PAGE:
WASHINGTON — The top U.S. commander in Afghanistan was fighting for his job Tuesday after being summoned to Washington to explain a magazine profile that included derogatory comments about President Barack Obama and his colleagues.
Defense Secretary Robert Gates said Gen. Stanley McChrystal's comments were "distractions" to the war in Afghanistan.
McChrystal, who publicly apologized Tuesday for using "poor judgment" in an interview in Rolling Stone magazine, has been ordered to appear at the White House Wednesday, according to officials who spoke on condition of anonymity because they were not authorized to speak publicly.
He'll be expected to explain his comments in the magazine's profile, titled "The Runaway General," to the president and top Pentagon officials, officials said.
A top military official in Afghanistan told The Associated Press that McChrystal hasn't been told whether he will be allowed to keep his job. The official spoke on condition of anonymity to describe internal discussions between Washington and the general's office in Kabul.
McChrystal spent Tuesday calling several of those mentioned in the article to apologize, officials said, including Gates and Richard Holbrooke, U.S. special envoy to Pakistan.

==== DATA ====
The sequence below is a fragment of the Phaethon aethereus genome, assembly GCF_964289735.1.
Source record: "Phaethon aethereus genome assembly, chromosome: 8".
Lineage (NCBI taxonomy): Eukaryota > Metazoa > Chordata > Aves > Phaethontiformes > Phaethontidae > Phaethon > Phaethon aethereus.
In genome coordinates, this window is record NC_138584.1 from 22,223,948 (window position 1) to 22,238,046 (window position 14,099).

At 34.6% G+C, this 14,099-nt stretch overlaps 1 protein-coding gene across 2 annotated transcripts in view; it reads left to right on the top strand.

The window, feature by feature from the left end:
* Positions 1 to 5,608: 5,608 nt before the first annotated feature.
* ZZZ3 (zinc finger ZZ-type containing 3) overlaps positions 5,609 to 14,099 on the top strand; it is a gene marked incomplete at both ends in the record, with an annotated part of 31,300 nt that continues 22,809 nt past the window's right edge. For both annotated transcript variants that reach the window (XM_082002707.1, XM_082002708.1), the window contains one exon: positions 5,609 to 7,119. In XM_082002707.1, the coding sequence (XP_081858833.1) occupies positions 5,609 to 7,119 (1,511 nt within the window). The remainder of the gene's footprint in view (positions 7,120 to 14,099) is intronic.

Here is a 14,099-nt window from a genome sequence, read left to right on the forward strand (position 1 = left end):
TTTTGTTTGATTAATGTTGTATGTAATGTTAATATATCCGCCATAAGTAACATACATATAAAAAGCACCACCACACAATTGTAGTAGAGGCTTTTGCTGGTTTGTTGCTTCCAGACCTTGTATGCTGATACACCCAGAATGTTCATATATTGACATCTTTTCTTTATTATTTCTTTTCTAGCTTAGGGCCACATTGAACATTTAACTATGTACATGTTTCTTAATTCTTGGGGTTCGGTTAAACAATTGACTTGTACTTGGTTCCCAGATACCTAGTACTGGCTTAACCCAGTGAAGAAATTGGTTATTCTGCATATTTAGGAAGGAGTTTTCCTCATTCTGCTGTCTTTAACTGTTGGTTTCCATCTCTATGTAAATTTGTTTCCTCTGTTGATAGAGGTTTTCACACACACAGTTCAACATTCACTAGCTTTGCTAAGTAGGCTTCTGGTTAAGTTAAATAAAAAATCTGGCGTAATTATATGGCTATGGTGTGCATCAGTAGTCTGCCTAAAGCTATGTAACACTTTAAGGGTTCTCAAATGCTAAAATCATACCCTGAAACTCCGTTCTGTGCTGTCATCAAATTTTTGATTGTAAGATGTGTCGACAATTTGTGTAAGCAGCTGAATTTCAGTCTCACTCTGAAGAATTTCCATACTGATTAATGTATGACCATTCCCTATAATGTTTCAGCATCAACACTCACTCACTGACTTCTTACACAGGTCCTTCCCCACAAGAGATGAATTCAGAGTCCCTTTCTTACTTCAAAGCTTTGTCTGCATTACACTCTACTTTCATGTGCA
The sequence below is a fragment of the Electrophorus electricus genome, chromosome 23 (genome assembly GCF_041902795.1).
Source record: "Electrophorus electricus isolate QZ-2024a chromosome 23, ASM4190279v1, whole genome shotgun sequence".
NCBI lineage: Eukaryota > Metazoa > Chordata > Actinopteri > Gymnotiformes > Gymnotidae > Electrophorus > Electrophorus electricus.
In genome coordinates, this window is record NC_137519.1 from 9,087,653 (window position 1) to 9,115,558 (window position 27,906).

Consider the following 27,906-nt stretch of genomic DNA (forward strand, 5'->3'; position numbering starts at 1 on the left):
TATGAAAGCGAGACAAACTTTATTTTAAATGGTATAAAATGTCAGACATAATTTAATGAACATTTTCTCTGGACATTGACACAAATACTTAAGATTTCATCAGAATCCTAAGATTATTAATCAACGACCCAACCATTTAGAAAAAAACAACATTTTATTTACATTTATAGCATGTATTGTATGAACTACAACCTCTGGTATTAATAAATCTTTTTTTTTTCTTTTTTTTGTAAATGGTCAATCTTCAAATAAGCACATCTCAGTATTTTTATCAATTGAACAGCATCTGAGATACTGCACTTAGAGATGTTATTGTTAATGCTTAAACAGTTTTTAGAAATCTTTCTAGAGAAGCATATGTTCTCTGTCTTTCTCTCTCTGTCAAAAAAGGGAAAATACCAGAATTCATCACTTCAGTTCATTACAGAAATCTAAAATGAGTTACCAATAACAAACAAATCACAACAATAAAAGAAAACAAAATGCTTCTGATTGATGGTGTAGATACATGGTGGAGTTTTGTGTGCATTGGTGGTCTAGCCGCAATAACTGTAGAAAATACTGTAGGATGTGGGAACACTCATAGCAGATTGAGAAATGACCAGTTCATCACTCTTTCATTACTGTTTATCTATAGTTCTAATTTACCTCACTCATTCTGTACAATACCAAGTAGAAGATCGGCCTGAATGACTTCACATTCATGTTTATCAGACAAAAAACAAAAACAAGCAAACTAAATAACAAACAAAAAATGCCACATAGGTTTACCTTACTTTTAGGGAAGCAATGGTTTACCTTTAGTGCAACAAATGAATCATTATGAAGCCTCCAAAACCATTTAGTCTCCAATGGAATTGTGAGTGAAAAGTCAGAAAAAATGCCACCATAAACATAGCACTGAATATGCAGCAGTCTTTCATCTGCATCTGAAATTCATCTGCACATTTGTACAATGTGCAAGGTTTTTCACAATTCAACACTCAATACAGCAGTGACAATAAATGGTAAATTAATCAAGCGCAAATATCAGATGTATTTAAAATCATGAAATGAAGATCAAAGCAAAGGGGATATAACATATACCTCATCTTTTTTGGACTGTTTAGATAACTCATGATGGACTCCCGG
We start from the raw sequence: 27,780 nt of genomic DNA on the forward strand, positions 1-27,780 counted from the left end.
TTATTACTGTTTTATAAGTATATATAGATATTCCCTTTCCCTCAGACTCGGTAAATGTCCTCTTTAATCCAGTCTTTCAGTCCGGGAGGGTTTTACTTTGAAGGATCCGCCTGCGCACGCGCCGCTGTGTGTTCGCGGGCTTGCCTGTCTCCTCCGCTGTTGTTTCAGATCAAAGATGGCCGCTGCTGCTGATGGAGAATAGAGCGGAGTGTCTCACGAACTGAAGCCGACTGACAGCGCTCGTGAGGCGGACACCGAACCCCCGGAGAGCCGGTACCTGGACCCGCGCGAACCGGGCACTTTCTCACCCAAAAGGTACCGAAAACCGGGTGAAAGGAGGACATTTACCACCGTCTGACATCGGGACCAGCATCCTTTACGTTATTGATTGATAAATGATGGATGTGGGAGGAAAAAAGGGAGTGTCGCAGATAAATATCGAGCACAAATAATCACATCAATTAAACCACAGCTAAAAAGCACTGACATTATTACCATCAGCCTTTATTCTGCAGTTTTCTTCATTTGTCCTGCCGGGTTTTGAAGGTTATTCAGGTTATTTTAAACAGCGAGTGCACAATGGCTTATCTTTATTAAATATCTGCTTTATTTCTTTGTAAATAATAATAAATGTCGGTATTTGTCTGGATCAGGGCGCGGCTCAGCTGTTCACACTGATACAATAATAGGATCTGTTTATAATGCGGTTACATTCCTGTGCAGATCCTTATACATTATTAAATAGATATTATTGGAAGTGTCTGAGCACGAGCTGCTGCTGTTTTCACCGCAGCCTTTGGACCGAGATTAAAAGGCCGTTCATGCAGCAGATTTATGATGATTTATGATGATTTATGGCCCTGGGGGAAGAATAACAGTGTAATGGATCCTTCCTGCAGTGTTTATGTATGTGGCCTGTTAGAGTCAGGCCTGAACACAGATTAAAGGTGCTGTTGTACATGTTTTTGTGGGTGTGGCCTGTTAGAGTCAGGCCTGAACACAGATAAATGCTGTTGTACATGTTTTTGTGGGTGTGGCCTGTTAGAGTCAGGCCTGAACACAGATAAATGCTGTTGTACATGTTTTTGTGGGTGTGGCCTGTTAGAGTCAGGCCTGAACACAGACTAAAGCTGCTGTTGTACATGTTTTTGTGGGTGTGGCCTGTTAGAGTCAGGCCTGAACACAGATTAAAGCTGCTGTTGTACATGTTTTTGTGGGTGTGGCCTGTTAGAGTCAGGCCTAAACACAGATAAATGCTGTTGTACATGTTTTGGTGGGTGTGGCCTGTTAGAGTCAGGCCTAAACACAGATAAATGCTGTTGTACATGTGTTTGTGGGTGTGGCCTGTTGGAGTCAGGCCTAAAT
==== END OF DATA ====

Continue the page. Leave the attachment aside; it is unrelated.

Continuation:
Gates issued a statement saying McChrystal made "a significant mistake" and used poor judgment in his remarks to a magazine reporter.
"We are fighting a war against al-Qaeda and its extremist allies, who directly threaten the United States, Afghanistan, and our friends and allies around the world," Gates said. "Going forward, we must pursue this mission with a unity of purpose. Our troops and coalition partners are making extraordinary sacrifices on behalf of our security, and our singular focus must be on supporting them and succeeding in Afghanistan without such distractions."
THIS IS A BREAKING NEWS UPDATE. Check back soon for further information. AP's earlier story is below.
WASHINGTON (AP) – A senior U.S. military official in Afghanistan tells The Associated Press that Gen. Stanley McChrystal doesn't know whether he'll keep his job when he appears at the White House on Wednesday.
The official says the general has been given no indication that he'll be fired – but no assurance he won't be.
The official spoke on condition of anonymity to describe internal discussions between Washington and the general's office in Kabul.
McChrystal has apologized for a Rolling Stone magazine profile this week in which aides mock other administration officials. Obama summoned the general to Washington to explain the remarks.